Do any of you have any questions, which I’d love to answer if you do.
Q: You mentioned that you’d like to return to theatre in New York. Are there any specific roles that you….
KM: Yah. I’ve had a couple of offers right now. I love Harold Pinter. So I may go to ACT, which is the San Francisco American Conservatory Theatre and do “Trail” by Harold Pinter first. Or I may do “Amy’s View”, I’m not sure. But in New York itself I think it’s smarter for me to get my feet wet regionally first and then see what’s going on in the city. So that’s what’s going to happen. “Trail” first. Yes?
Q: When you started what kind of role…. can I ask you several questions?
Q: Star Trek… in fact I live in Ohio I just thought of it…
KM: Where are you from in Ohio?
Q: Well, upstate several miles south of Cleveland.
KM: Uh huh. My husband lives in Cleveland. Have you seen him?!
Q: But the thing is… there are … supporters of the Star Trek genre and that series. A whole lot of Americans love that series. And my first question is, when you first started out did you get an agent who was pretty good at getting you series roles ( … ) now once you got that series did you then hire a personal manager and a publicist did you like a lot of publicity, vis a vis the soaps… do you like the fanfare, do you get fan mail letters? So those two questions there… also…
KM: All right! Why don’t I try to answer one at a time? Shall I? Let’s answer the agent question first. That’s the toughest thing of all, getting the agent. How many of you are actors in this room? (Kate has made her way back across the stage towards the bed. She notes the response of the audience). Sit back down on that one.
I lied to get my first agent. I was really struggling in New York City. I was training at Stella’s. I was waiting tables. My father did not give me any money, right. Nor had he ever, so it was hard work trying to make a buck and survive. And against Stella’s wishes I was pursuing an agent outside because I wanted to work. She wanted me to complete the entire program which was I guess four years and I was anxious to get on with my life which we all are when we are seventeen. So I did then what I have never regretted. I lied and I cheated. I got the trades and I found out who the top five agents were. Not the big guys, but the boutique guys. The top five boutique guys. And Stark Hasseltine was at the top of that list. In those days it was called Hasseltine Baker. I sat down – I first went out and got my pictures, my resumé – the resumé was absurd (Kate laughs and falls backward onto the bed) – ah yesss “Cleopatra… I found out where they were, and I went to Stark Hasseltine’s office, and I went up to the receptionist (she stands up and acts this out as she describes the scene) and I gave her my pictures and my resumé and I said “I’m Kate Mulgrew, Mr. Hasseltine is expecting me we have an appointment at ten o’clock.” “Really? You’re not on the list.” I said “You know, he warned me about that. We met at a party in East Hampton and he said look at - I may not get this back to my secretary, so just tell her it was at the party in East Hampton.” I found out he had a house in East Hampton. “All right honey, just a minute.” She goes back. Fifteen minutes later Stark Hasseltine walks out and he looked at me and he said “Kate, how nice to see you. Come back (she makes a come here gesture). We walk back into the office and I said “I.. I..” And he said “Don’t say one word. You will never lie to me again.” I said “I promise.” He said “Lookit’ I want you to get two things together, a comedy piece and a classical piece and come back tomorrow and do it for the agency and we’ll see if we vote you in or not.” So I did, and they did. And two weeks later, two weeks later I went up my five story walk up on East End Avenue, with all my homemade furniture that I got from orange crates an old thing where you put the table on the bathtub in the kitchen. I mean bad. I’m sitting on my little makeshift bed and the phone rang. “Kate, this is Stark, are you sitting down?” I said “Yah I am.” He said “Well, you’re going to be a busy girl. During the day you’ll will be shooting a new serial called “Ryan’s Hope” and you’ll be playing the heroine Mary Ryan and at five o’clock the car will pick you up to take you to Stratford where you have just been chosen as Emily in “Our Town”. (Kate gets down on her knees and folds her hands as if in a prayer of thanks!) That’s a moment I will never forget.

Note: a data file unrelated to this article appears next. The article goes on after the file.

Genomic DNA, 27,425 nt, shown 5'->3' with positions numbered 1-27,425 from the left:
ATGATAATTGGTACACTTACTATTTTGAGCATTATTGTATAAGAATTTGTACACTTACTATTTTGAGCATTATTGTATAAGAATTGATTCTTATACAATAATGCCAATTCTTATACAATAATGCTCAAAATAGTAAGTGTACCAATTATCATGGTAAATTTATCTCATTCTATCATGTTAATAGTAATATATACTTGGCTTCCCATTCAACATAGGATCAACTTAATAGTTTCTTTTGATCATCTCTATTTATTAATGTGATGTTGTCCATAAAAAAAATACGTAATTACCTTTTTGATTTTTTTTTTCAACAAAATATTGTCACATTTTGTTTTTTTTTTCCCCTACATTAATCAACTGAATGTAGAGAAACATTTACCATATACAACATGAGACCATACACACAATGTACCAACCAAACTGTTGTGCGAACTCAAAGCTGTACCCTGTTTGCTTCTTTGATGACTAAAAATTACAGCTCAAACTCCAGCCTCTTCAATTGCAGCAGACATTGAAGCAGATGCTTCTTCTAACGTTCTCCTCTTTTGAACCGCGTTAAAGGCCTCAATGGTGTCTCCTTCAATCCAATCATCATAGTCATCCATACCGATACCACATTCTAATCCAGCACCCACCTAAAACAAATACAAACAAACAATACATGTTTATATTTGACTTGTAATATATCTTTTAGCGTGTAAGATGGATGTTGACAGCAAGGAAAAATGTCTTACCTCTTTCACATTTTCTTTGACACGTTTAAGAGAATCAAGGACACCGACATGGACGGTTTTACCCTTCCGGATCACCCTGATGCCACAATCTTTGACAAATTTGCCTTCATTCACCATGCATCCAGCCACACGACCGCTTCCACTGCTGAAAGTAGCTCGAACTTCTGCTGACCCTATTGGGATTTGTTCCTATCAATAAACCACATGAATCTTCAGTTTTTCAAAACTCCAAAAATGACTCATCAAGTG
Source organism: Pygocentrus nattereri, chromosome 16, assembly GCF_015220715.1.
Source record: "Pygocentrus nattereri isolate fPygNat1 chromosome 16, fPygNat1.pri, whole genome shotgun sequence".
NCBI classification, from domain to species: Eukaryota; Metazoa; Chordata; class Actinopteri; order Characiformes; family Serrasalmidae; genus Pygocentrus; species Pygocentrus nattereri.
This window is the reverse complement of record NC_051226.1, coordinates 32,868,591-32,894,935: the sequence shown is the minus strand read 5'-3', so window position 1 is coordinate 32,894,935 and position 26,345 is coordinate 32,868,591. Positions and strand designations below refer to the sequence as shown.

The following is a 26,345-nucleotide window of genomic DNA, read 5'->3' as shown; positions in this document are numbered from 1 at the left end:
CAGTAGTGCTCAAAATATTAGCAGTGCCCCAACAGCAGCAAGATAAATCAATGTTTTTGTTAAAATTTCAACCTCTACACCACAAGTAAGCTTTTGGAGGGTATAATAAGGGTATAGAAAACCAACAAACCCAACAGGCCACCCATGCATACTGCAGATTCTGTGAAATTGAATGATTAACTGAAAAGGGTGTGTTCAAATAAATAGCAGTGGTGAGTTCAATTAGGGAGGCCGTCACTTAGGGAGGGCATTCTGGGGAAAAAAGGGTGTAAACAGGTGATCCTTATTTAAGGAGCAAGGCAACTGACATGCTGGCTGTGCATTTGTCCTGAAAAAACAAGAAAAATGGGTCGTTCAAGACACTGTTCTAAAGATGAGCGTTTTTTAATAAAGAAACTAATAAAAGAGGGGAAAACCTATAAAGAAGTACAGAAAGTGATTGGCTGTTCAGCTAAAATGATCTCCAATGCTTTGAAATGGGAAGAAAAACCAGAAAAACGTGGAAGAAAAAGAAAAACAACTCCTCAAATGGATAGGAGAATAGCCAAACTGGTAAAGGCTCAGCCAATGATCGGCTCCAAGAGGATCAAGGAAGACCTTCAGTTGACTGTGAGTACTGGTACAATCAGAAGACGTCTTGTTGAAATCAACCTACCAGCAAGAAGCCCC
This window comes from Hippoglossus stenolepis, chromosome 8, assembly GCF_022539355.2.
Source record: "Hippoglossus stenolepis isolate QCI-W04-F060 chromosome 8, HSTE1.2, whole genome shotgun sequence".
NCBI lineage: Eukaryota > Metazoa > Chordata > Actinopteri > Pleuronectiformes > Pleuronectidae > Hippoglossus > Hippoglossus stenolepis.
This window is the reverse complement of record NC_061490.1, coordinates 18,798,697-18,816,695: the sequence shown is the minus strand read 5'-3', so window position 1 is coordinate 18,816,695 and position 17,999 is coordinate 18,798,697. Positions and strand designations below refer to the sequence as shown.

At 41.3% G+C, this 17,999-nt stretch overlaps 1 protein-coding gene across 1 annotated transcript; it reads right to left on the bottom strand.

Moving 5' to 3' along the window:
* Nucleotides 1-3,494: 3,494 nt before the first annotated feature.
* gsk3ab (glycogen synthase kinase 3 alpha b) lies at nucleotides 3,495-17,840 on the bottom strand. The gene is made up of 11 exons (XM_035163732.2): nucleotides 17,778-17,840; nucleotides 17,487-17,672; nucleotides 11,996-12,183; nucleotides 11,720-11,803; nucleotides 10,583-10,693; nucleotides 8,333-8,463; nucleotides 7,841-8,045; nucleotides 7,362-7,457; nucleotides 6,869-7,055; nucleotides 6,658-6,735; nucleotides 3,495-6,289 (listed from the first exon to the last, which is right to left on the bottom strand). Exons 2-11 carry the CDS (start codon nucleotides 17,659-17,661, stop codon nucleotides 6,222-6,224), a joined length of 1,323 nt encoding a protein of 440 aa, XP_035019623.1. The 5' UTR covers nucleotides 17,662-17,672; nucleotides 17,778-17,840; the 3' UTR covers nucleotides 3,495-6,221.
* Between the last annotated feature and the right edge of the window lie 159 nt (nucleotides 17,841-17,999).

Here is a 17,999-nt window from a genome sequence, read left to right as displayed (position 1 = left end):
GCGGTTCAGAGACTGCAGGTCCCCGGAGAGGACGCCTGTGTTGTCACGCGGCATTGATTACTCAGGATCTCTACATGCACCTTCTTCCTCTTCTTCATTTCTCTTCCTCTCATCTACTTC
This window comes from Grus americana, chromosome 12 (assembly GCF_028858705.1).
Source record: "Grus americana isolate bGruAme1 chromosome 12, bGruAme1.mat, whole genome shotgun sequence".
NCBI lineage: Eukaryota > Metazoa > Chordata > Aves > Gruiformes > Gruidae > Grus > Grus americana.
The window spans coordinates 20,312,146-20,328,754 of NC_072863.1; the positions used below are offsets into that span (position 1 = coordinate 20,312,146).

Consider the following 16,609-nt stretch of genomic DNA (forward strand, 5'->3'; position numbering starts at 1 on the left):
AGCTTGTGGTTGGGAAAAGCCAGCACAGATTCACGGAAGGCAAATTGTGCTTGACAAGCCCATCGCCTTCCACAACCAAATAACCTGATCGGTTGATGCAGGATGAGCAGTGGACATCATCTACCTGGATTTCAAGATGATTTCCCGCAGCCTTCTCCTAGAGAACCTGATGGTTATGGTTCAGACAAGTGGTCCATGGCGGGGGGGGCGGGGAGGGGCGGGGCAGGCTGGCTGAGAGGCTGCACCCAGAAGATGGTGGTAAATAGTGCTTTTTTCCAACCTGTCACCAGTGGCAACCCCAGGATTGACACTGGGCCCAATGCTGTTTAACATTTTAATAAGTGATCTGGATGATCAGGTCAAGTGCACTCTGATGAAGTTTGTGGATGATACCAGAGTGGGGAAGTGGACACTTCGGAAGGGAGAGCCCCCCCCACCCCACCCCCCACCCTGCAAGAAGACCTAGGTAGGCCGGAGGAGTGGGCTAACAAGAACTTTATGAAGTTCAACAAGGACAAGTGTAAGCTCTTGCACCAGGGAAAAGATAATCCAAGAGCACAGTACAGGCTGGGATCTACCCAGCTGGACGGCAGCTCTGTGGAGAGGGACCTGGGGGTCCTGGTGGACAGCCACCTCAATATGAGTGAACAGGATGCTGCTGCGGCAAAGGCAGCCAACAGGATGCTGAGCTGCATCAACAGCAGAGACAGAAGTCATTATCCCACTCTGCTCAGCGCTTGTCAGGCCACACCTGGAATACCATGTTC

So my advice to you about agents: lie, cheat, steal and kill. They’re just agents. They’re not… you know… they’re kind of like bankers. They’re there to help you. You’re the artist and never forget it. And you’re doing them a favor in the long run.
So, did that answer your question? And the rest of it, publicity and managers. I just think it’s a lot of folderol. I’m not a movie star, I’m an actress. There’s a difference, you know. Who else has a question? Yes?
| [HOME] | [ARTICLES] | [BIO] | [CON REPORTS] | [FILMOGRAPHY] | [TV INTERVIEWS] | [PHOTOS] | [LINKS] | [ODDS 'N ENDS] |